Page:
May 19, 2014

A day in the life of the Vineyard

Like sand through an hour glass these are the days of the vines. Last we left you in the vineyard we were pruning. Ok, we were not pruning but we were watching, listening, and learning. As we have said the work in the vineyard never stops. Since then we have been bottling and now it’s back out to the vineyard to see what’s going on. It is now a couple weeks into May here in California and we have met up with Mark Pisoni of Pisoni Vineyards at their beautiful Santa Lucia Highlands vineyard in Monterey California.

Currently the vines are growing like weeds and we are in the middle of flowering. These little future bunches of grapes are some of what will end up in your glass. As the vines grow the grape clusters go through set and then veraison. Veraison is when the grapes begin changing color and softening- it is the onset of ripening. It is then that the careful selection of the bunch’s to keep and the ones to drop will be made. But we are getting ahead of ourselves.

Each region, each vineyard and each variety has its own needs and the way the vines are treated to grow the best grapes for any given area have differences. With that in mind Mark Pisoni was gracious enough to tell us about what is currently going on in his family's famous Pinot Noir vineyards.

Early spring brings the period we call “great growth” in the vineyard, because the new shoots grow like gangbusters. Depending on temperatures, 40–80 days after bud break the process of flowering begins with small flower clusters appearing on the tips of the young shoots looking like buttons. Flowering occurs when average daily temperatures stay between 15–20 °C (59–68 °F). We sometimes imagine we can see the vines actually grow! This great growth creates a lot of work in and around the vineyard, including weed cultivation and shoot thinning. The shoot thinning is done by hand, and is like a post pruning. Once the shoots are a few inches long, Mark can begin walking the vine rows to make sure they’re developing well and also to look for signs of disease or nutrient deficiencies. With every pass through the vineyard there is shoot tucking and leaf pulling as well as general observation of the health of the vines. This continues almost daily throughout the growing season.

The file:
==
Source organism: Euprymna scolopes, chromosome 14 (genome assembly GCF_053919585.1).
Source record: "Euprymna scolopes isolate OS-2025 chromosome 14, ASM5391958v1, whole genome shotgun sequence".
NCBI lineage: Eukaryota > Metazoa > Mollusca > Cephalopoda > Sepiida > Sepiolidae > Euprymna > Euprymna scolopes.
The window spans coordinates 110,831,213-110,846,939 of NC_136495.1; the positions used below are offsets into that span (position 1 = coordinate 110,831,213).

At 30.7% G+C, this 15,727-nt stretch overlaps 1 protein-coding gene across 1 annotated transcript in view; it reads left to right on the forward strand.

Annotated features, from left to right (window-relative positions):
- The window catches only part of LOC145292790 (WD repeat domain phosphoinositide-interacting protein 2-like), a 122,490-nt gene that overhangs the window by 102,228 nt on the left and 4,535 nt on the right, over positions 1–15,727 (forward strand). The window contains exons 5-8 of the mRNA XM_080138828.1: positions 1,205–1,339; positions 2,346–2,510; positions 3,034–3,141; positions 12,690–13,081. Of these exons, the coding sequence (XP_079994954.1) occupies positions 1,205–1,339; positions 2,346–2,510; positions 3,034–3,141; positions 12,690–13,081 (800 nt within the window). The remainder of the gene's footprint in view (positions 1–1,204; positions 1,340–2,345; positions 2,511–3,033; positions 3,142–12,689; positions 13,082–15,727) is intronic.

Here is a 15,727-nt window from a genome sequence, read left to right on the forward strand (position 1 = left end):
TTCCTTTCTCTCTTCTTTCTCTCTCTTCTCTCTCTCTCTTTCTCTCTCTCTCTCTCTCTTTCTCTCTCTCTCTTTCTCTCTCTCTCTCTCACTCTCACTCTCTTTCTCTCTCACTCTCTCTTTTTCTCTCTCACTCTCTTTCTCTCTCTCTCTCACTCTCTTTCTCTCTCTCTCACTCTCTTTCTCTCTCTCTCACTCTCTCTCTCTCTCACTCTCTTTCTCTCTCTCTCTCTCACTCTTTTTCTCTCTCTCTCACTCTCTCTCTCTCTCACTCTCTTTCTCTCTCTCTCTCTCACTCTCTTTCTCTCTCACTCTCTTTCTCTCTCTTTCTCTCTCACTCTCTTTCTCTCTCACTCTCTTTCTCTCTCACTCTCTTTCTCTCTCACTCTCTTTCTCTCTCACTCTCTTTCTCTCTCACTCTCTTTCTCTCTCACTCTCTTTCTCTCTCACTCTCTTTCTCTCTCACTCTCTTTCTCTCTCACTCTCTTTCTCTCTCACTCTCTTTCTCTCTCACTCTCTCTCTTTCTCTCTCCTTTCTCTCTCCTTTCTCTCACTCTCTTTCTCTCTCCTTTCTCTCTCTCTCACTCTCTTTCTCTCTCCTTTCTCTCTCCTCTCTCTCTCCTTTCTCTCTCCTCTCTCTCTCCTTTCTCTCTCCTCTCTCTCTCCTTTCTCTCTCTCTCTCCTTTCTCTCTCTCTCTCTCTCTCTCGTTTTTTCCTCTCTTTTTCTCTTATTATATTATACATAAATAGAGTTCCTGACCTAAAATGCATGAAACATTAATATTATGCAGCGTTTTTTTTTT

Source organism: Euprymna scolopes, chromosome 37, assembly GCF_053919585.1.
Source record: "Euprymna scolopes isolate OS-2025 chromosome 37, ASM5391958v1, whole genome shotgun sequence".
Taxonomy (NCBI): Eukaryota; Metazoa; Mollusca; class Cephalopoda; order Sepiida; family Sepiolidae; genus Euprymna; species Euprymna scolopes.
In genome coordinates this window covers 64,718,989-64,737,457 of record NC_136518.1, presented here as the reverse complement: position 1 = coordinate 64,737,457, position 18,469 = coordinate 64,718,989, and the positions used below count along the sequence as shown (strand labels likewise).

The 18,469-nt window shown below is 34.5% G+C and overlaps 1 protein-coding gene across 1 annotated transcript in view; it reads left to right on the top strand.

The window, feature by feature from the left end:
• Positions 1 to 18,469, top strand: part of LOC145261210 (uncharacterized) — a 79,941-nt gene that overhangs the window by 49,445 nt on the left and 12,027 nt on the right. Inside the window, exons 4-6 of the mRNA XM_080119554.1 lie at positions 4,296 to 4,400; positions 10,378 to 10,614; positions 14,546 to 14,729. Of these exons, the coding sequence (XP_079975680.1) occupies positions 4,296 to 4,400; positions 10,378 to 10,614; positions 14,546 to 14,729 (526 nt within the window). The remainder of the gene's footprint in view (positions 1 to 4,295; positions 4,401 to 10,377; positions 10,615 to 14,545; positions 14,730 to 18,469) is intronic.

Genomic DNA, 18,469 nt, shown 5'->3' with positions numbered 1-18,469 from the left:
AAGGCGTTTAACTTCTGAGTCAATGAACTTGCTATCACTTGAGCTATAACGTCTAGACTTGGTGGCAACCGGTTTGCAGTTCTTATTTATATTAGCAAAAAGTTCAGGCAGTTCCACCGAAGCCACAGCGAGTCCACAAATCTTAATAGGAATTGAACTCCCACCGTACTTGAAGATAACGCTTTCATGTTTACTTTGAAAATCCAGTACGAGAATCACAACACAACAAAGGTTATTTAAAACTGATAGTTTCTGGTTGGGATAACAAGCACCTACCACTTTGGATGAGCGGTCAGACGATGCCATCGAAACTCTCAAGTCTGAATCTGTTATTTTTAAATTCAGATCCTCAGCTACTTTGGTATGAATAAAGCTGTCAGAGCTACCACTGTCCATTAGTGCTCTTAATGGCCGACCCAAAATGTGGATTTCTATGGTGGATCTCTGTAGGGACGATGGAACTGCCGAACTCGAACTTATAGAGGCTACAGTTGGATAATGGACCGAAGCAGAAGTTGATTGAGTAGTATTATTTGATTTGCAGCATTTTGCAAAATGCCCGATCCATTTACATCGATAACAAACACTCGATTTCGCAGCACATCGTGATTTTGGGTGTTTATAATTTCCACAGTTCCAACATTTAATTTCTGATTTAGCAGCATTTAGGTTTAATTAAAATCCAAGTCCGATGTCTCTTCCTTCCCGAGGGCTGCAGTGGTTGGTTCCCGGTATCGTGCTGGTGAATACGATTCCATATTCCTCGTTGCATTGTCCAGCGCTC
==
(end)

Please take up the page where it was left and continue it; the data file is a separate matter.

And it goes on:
Once spring is in full swing one of the worries is the weather. Too much rain, high winds or excess heat can impair pollination and or set. In the SLH region rain fall typically ends in April and these dry spring conditions help to promote a good “fruit set”.

The largest challenges to set in the SLH are the very high winds that roar down the valley every afternoon.  These ocean winds keep the appellation very cool and a great spot for growing Pinot Noir, Chardonnay and Syrah. But these fierce winds can lead to a “poor set”.

Once the crop is set the numbers of clusters are counted. Yes this again requires someone in the vineyard actually counting each cluster (bunch) of grapes. Of course, there’s not much that can be done about too few, but if you count more clusters than is believed to allow them to ripen properly, then the excess clusters are dropped to the ground right then and there. Again a lot of hand TLC.

To help show you what we clumsily just tried to explain watch this video we took while talking to Mark Pisoni in the actual SLH vineyards.

Thanks to Mark Pisoni for indulging us and being a great sport. We look forward to visiting Mark in the vineyards again to check on the progress. Maybe around veraison. What do you think?

Happy Wine Adventures,


Kiwi & Koala


  1. Starting to get the idea that having a vineyard may not be as romantic as I thought. Ha ha. Think I will just enjoy the wine.

  2. Awesome to hear from such a first hand perspective!


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